The other camp — and these are often the ones you’ll find commenting on articles and think pieces about feminism, even on this very site — have no interest in anything other than discrediting the movement. They’ve been the type responsible for the slings and arrows (and loogies and epithets) that feminism has fielded since its inception. These folks? They will judge you. But they’d be judging you whether or not your bold confession that watching “Keeping Up with the Kardashians” makes you feel like less of a feminist. Do you really want to give them specific ammunition?
When I got engaged to my husband 13 years ago, a few people asked whether I was going to have a “feminist” wedding. I answered that, in truth, I felt like the only significant way to impose feminism on a wedding would be to not get married at all. I had my reasons for choosing to go the marriage route, as most self-identified feminists do, but I didn’t feel the need to enumerate them then, and I don’t feel the need to do so now. But I understand why the question was asked, because marriage — and heterosexual marriage, certainly — is not a feminist act. Full stop. You can be the feminist-iest feminist around, but your all-male bridesmaids or Wiccan-Unitarian officiant do not, in themselves, have the juice to upend centuries of an institution in whose original incarnation women were just part of a property arrangement that also involved farm animals. It may be a wonderful, unique day for you and your betrothed; in the larger picture, however, your individual choice isn’t remaking that institution in a feminist mold.
But as feminism has become increasingly individualistic it’s given rise to the belief that one’s personal choices — where to live, what career to have, what culture to support — do add up to one’s politics. And weddings are a reliably fraught arena in which feminist identity is often a victim of unreasonably high expectations for subversion. Tracy Clark-Flory wrote a few months ago in Salon about the way her hope of an enlightened entrance into marriage slowly but surely bowed under the weight of the puffy-dress status quo. In “Where Did My Feminist Wedding Go?” Clark-Flory wrote that “Despite reading every book I possibly could on the tyranny of the wedding industry, I fell victim to it.” At the same time, she assured us that she wasn’t throwing a bouquet, being given away by her father, or changing her last name. Such articles seem to perform a fevered calculus in which everything about weddings — everything except marriage itself — is freighted with varying sizes of feminist baggage.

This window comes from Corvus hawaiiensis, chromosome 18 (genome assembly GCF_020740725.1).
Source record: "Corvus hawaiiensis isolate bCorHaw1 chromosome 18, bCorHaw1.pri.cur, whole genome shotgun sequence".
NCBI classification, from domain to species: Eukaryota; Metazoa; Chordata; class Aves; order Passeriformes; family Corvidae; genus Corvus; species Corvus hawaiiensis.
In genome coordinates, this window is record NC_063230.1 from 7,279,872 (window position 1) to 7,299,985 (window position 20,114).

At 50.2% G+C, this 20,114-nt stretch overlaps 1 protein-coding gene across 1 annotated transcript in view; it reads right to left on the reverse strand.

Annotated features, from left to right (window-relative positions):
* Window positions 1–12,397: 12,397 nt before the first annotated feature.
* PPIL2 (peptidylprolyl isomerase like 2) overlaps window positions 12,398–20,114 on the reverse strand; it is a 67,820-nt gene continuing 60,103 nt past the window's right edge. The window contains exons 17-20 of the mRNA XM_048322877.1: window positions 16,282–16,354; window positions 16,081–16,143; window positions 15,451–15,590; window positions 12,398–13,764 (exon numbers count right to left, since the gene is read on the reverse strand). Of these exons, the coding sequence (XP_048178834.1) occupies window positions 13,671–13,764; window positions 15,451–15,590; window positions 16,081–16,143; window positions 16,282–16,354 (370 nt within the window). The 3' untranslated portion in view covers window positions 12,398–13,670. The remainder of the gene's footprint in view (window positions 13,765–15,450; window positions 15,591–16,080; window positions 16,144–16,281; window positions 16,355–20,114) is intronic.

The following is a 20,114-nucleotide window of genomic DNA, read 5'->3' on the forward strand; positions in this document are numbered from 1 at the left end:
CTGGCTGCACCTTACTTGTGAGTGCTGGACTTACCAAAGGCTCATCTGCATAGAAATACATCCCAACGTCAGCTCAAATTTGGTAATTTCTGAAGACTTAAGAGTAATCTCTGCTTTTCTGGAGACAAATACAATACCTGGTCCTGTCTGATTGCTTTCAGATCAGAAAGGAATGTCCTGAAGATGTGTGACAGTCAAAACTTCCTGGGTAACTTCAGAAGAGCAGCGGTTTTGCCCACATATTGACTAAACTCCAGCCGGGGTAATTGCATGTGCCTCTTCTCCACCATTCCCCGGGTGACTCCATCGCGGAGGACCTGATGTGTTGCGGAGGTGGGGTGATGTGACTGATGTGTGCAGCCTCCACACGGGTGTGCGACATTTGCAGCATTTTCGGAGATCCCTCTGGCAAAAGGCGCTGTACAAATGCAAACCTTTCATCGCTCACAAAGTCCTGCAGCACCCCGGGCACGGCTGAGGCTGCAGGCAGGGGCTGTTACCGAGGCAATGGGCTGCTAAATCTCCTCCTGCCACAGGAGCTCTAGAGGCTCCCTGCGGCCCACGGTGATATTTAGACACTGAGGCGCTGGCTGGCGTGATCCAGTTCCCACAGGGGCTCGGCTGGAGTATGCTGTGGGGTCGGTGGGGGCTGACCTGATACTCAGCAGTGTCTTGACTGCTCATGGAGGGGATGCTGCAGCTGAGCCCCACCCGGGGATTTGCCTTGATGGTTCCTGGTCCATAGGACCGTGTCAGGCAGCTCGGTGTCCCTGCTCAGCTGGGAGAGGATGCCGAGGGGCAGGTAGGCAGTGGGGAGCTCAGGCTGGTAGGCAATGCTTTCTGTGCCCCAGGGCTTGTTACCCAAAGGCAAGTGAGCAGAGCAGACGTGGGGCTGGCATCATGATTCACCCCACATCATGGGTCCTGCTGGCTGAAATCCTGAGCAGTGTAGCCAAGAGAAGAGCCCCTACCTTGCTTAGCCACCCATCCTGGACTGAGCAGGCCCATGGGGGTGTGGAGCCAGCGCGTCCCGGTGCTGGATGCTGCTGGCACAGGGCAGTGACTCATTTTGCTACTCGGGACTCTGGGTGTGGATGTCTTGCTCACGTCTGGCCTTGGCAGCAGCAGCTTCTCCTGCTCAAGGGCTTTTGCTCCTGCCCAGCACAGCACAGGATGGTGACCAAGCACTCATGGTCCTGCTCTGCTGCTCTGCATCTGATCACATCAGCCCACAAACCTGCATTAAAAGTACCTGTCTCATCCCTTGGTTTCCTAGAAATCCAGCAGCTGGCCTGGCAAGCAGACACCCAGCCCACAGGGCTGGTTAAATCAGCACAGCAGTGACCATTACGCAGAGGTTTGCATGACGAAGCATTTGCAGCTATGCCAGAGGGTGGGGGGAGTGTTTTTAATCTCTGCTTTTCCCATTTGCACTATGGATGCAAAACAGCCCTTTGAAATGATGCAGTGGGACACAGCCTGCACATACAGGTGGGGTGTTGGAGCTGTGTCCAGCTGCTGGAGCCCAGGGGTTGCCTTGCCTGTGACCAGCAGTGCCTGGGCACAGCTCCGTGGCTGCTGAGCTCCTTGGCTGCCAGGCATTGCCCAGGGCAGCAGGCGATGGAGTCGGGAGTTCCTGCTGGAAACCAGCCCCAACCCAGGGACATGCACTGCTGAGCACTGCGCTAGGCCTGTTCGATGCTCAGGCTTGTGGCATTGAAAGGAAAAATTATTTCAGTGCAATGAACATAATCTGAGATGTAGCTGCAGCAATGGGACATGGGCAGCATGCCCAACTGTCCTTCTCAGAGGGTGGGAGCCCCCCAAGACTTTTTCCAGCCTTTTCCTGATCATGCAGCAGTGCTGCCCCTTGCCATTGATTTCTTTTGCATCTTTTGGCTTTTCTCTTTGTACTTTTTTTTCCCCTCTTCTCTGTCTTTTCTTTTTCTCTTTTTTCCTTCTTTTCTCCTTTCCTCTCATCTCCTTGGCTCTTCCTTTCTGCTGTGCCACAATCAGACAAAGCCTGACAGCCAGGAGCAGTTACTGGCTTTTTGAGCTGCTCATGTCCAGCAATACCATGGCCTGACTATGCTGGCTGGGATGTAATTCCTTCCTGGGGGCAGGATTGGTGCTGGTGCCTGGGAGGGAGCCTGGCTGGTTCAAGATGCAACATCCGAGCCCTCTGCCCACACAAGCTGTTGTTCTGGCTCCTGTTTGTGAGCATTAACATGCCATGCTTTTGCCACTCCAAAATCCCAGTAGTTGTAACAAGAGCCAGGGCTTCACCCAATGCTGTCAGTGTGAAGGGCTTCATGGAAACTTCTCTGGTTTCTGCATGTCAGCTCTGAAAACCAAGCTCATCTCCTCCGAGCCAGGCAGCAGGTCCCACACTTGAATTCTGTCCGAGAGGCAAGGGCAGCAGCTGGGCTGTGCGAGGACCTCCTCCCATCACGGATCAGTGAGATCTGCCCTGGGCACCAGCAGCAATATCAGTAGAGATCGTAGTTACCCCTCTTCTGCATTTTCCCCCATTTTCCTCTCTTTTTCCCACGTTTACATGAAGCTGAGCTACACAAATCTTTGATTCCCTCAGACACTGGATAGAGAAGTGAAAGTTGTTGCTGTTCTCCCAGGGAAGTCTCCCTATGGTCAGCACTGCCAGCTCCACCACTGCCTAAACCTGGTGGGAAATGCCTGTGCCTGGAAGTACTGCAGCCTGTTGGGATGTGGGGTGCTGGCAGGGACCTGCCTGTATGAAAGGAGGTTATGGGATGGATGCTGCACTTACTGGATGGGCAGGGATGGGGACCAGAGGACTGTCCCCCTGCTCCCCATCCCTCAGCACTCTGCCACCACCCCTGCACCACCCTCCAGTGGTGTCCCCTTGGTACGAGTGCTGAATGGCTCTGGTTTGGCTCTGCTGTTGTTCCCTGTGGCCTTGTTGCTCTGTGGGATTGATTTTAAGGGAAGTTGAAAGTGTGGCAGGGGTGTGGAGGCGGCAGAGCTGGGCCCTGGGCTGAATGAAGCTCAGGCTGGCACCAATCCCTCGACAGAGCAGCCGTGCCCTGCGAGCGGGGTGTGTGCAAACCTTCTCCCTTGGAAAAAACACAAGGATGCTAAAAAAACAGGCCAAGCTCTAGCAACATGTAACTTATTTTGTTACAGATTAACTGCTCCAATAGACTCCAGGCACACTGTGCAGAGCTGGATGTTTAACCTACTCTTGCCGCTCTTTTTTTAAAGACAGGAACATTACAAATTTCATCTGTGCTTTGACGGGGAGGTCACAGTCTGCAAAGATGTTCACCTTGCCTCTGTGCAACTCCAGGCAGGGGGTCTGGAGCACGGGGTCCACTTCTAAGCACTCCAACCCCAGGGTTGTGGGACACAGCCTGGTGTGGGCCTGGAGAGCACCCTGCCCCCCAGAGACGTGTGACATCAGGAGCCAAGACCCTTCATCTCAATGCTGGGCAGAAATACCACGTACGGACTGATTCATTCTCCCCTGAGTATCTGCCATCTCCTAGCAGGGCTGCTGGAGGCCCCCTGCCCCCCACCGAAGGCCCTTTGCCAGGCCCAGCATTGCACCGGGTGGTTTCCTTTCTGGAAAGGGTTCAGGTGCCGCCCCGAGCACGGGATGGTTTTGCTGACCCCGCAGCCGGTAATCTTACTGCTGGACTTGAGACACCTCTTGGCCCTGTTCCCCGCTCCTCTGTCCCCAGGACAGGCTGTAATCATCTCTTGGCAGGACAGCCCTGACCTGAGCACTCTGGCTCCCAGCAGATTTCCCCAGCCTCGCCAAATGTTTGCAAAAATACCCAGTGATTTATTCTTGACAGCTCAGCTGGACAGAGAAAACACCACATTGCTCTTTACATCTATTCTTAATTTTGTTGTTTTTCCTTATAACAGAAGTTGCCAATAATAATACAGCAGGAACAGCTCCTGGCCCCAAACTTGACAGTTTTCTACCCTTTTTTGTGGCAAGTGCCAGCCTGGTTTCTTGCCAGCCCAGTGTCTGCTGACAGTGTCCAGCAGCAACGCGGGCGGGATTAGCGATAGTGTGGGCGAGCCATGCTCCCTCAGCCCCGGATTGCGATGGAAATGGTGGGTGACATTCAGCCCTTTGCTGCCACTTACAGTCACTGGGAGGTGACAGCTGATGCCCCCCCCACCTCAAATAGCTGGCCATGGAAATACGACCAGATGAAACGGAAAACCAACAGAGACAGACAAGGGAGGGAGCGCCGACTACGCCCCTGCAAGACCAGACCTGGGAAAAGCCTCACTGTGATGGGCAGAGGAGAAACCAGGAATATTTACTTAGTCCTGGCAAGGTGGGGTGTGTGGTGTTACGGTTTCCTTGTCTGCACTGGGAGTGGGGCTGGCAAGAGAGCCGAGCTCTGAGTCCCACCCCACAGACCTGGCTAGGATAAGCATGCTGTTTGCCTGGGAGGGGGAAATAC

It’s worth noting that the writers of bad-feminist confessions pieces are almost always young, white and evincing a certain level of education and financial comfort. If you’ve ever read a progressive male writer struggling publicly to reconcile his love of, say, Crossfit or mixed-martial-arts competitions with his belief in anti-capitalism or anti-militarism, let me know. I haven’t seen one, and I don’t expect to. Many of these fellows surely have habits and pop-culture indulgences that don’t jibe with their political and social-justice leanings. But, to make a pretty sweeping generalization, they seem to get that those things need not be in lockstep. They just don’t seem to experience the quotidian compromises of their daily lives as fodder for tortured think pieces. Maybe it’s worth considering why.
Indeed, choice feminism as a whole has been the province of a specific kind of feminist. And I know I’m not the only person who has gotten a little weary of the idea that — as the Onion so famously put it — women are now empowered by everything a woman does. It is choice feminism that has gotten us to a place whereby one woman can be both a super-feminist and a traitor to feminism for choosing to, say, get a boob job.
The rise of these confessions seems to have less to do with an increase in the number of women realizing the limitations of choice feminism, and more to do with the demands of capitalism in the age of 24-7 content. Most of these essays appear on websites that rely on numerous daily updates and increasing page views; they’re another way to fill space that’s demanded by the constant need for new content. But the fact that women are the ones who answer this demand by mining their perceived failures in feminism seems to reflect a larger sense that feeling insecure, conflicted and even fraudulent is the realm in which female writers often receive the most validation.
Marriage, children, fashion, beauty, sex — all of these are places where we have become used to seeing women expose their lives to public scrutiny. From fictional characters like Bridget Jones and Hannah Horvath to historical self-obsessives like Mary MacLane to the real-life scribes on sites like xoJane, Jezebel and the Frisky, memoir has not only become an indelibly gendered form, but a literary brass ring that can be cannily gamed by the right person with the right story. It makes sense that young writers might look around and conclude that the best way to get their writing noticed is to come out with a few blazing rounds of recrimination and failure. But the failure can’t be too risky or high-stakes. Feminist failure, then, is perfect.